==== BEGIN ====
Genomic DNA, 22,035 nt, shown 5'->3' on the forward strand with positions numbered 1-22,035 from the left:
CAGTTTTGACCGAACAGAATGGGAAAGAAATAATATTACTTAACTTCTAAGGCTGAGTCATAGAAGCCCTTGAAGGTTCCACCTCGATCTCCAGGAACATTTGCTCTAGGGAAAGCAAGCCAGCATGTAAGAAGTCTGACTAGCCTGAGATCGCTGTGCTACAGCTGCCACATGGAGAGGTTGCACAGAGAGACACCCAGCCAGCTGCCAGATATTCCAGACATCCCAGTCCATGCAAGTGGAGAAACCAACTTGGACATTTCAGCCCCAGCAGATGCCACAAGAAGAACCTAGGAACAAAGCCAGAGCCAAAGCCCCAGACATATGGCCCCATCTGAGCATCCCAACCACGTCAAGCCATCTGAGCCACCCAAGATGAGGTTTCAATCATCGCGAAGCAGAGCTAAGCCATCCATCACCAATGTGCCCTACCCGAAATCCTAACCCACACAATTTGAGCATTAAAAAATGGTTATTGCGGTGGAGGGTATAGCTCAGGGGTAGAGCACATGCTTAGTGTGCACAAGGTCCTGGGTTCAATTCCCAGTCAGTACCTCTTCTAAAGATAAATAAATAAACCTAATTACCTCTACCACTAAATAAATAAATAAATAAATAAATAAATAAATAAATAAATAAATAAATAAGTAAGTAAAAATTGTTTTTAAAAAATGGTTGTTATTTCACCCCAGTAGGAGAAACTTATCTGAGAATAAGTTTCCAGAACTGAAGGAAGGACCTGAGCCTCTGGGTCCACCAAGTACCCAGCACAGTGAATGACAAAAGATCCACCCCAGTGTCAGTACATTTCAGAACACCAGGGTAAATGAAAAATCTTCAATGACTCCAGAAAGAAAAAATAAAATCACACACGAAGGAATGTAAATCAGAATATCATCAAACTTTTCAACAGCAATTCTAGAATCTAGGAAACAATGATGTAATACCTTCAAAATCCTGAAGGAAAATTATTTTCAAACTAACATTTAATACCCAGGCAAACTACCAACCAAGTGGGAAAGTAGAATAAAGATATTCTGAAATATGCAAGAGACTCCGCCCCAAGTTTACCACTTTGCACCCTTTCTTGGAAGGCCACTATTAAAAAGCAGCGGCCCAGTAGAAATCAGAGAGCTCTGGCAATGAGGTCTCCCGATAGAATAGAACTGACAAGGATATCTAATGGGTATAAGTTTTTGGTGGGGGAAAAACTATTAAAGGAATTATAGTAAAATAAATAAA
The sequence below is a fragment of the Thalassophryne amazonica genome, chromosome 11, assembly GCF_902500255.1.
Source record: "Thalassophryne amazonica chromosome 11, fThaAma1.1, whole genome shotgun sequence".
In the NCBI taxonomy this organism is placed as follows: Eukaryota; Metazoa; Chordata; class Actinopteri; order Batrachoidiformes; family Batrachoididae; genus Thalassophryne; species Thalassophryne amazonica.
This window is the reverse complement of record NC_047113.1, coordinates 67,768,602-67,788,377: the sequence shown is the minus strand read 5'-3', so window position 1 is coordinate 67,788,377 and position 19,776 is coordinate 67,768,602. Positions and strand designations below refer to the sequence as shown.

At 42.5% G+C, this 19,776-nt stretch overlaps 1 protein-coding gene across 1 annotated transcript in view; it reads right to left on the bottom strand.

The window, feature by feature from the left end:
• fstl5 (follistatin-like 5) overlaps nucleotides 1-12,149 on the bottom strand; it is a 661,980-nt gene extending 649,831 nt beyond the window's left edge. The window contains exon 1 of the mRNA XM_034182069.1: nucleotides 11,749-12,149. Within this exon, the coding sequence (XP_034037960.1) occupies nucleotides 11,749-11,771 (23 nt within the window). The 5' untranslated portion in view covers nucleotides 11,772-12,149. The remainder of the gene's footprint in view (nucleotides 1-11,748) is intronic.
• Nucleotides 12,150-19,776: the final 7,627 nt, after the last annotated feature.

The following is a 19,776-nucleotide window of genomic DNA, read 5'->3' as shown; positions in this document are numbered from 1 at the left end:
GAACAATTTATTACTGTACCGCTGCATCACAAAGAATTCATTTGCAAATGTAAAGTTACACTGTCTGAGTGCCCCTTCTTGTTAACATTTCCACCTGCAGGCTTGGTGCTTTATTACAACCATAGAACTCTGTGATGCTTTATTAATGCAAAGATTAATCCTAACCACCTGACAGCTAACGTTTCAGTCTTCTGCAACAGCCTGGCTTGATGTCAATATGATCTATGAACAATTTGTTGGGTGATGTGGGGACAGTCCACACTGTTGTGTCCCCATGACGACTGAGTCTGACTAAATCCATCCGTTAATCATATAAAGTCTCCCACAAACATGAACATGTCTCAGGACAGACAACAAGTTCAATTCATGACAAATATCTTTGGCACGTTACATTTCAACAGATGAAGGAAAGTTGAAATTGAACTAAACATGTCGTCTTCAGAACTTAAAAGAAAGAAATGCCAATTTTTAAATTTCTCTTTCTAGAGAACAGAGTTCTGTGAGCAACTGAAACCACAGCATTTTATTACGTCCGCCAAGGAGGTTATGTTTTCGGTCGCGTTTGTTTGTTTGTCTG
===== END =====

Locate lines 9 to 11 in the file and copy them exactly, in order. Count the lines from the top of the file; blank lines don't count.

• fstl5 (follistatin-like 5) overlaps nucleotides 1-12,149 on the bottom strand; it is a 661,980-nt gene extending 649,831 nt beyond the window's left edge. The window contains exon 1 of the mRNA XM_034182069.1: nucleotides 11,749-12,149. Within this exon, the coding sequence (XP_034037960.1) occupies nucleotides 11,749-11,771 (23 nt within the window). The 5' untranslated portion in view covers nucleotides 11,772-12,149. The remainder of the gene's footprint in view (nucleotides 1-11,748) is intronic.
• Nucleotides 12,150-19,776: the final 7,627 nt, after the last annotated feature.

The following is a 19,776-nucleotide window of genomic DNA, read 5'->3' as shown; positions in this document are numbered from 1 at the left end: